Official reprint from UpToDate®
www.uptodate.com ©2017 UpToDate, Inc. and/or its affiliates. All Rights Reserved.

Medline ® Abstract for Reference 9

of 'Overview of comprehensive patient assessment in palliative care'

Asking the right questions: investigating needs assessments and health-related quality-of-life questionnaires for use in oncology clinical practice.
Snyder CF, Dy SM, Hendricks DE, Brahmer JR, Carducci MA, Wolff AC, Wu AW
Support Care Cancer. 2007;15(9):1075. Epub 2007 Feb 21.
GOALS OF WORK: Questionnaires used in oncology practice for individual patient management need to address issues patients find important and want help with and issues cancer center health professionals can address. We investigated the item content from two health-related quality-of-life (HRQOL) questionnaires and two needs assessments for this purpose.
PATIENTS AND METHODS: In this preliminary study, 61 cancer patients and 19 cancer center health professionals rated the item content from the EORTC-QLQ-C30, FACT-G, Supportive Care Needs Survey-34 (SCNS), and Kingston Needs Assessment--Cancer. Patients rated each item's importance and whether they wanted help with it; health professionals rated each item's importance and whether they felt able to help patients address it. Patients and health professionals also reported their overall questionnaire preference.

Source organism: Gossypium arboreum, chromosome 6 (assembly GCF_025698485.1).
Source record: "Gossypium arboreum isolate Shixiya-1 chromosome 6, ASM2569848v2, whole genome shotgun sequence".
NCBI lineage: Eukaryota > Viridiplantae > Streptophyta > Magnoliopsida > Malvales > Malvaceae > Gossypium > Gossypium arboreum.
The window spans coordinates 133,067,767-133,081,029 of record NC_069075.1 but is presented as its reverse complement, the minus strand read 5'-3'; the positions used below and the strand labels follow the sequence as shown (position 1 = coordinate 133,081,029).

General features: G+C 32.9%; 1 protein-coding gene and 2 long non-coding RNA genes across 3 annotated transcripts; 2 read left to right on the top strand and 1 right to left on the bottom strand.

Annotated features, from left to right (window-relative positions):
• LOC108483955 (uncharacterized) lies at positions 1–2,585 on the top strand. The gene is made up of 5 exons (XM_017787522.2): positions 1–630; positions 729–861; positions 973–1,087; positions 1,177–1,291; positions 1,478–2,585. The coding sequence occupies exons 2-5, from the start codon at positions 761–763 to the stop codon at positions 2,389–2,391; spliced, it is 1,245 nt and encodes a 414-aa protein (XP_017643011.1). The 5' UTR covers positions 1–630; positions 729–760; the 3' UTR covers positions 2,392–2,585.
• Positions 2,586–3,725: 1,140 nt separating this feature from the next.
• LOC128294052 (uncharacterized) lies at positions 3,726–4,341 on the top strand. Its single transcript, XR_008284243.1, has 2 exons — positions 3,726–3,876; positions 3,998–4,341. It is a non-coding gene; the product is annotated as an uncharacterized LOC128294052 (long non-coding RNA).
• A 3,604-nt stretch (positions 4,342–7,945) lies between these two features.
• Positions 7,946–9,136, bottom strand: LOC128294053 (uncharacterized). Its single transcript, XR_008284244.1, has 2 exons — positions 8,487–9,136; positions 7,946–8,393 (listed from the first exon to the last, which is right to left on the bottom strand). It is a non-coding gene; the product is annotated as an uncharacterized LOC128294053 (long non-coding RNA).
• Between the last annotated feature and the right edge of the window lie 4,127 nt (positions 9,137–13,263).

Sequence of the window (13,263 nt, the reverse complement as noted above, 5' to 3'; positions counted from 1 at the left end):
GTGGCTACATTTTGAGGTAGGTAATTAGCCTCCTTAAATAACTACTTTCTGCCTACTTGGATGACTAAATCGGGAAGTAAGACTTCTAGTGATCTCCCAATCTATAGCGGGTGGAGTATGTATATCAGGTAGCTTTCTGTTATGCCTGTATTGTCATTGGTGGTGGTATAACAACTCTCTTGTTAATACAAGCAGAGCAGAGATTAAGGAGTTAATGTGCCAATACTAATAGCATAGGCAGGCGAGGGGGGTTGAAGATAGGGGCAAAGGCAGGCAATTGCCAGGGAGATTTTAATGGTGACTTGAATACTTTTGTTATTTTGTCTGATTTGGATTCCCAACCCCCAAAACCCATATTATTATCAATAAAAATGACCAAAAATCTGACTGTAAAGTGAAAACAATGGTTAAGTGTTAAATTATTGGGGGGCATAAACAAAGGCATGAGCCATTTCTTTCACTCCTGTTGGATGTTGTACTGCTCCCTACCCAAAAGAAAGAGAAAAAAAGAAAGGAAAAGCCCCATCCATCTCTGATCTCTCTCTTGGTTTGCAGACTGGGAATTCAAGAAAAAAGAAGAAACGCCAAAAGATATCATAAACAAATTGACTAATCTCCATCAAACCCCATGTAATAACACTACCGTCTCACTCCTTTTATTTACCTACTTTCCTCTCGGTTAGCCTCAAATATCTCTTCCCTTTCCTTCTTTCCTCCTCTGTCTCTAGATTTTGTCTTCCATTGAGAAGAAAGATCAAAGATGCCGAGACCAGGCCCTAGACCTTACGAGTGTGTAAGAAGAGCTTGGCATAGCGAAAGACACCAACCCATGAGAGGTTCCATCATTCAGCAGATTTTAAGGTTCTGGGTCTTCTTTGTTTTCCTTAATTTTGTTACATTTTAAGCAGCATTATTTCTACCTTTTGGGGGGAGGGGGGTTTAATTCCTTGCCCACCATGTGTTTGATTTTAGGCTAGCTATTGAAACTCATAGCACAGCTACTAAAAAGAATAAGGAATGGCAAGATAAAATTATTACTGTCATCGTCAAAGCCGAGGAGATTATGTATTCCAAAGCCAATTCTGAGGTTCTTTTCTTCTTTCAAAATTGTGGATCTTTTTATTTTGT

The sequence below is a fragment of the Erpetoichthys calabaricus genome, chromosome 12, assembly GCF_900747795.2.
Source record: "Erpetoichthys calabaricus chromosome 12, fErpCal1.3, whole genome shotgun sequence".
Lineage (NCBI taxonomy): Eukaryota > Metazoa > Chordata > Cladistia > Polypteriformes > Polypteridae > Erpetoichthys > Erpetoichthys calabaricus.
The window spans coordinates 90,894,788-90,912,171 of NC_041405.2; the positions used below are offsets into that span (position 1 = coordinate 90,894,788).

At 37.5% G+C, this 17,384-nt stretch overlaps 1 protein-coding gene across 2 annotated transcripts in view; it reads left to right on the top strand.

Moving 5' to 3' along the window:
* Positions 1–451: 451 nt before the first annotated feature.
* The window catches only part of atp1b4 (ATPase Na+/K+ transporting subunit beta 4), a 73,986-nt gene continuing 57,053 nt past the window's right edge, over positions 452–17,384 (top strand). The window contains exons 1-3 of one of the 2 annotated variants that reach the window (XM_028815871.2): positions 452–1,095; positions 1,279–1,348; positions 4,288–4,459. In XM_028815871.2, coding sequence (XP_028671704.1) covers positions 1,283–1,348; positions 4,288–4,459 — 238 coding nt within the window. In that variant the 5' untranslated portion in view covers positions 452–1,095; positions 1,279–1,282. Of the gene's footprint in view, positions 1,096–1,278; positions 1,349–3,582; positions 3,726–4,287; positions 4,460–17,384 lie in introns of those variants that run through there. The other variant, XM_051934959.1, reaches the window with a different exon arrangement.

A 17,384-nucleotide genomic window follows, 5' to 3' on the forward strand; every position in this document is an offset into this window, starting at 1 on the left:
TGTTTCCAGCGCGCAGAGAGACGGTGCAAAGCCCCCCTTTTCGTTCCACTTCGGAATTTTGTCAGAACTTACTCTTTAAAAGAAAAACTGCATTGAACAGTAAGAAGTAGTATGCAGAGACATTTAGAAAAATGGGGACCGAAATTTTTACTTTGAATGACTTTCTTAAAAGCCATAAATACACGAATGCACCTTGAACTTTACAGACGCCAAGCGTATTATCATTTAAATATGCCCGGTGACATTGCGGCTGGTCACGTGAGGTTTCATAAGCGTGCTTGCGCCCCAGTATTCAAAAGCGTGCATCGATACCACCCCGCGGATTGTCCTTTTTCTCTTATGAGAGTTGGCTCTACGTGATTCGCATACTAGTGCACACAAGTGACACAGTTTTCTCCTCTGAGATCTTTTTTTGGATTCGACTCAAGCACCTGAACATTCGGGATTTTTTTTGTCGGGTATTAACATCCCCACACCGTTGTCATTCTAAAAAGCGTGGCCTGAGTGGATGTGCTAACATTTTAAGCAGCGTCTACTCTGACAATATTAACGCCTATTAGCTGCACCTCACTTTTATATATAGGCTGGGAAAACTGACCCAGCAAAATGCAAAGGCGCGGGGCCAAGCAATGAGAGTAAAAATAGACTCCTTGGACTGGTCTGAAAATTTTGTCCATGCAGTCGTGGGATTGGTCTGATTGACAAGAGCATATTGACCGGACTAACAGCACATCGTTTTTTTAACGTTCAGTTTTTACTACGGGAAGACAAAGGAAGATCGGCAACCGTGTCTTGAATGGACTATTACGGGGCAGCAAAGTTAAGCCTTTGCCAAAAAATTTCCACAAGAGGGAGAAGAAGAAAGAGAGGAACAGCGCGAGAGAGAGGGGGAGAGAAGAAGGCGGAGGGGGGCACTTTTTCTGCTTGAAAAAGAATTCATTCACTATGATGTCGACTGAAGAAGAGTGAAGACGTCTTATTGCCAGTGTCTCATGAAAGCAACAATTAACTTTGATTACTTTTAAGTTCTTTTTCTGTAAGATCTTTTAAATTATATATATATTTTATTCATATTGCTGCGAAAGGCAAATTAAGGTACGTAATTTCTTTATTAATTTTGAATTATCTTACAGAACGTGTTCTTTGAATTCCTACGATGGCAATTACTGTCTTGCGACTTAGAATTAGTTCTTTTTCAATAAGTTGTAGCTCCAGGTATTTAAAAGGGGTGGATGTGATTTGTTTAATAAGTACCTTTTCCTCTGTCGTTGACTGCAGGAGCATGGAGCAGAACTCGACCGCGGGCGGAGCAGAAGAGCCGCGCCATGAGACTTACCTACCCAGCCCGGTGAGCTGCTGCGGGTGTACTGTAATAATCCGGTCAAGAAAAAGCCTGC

MAIN RESULTS: Patients rated information about treatments (options, benefits, side effects) and care coordination as the most important issues and those for which they most wanted help from their health professionals. Health professionals rated pain and other symptom/side effect items as most important to patients and those for which they were most able to help. Findings were consistent across tumor type and treatment status. Patients had an overall preference for the SCNS. Health professionals had no clear questionnaire preference.
CONCLUSIONS: This preliminary study suggests that the issues patients most want help with may not be the issues that health professionals feel most able to address. If these findings are confirmed in more representative samples, interventions may be needed to assist health professionals in managing cancer patients' HRQOL issues and needs.
Division of General Internal Medicine, Johns Hopkins School of Medicine, 624 N. Broadway, 6th Floor, Baltimore, MD 21205, USA. csnyder@jhsph.edu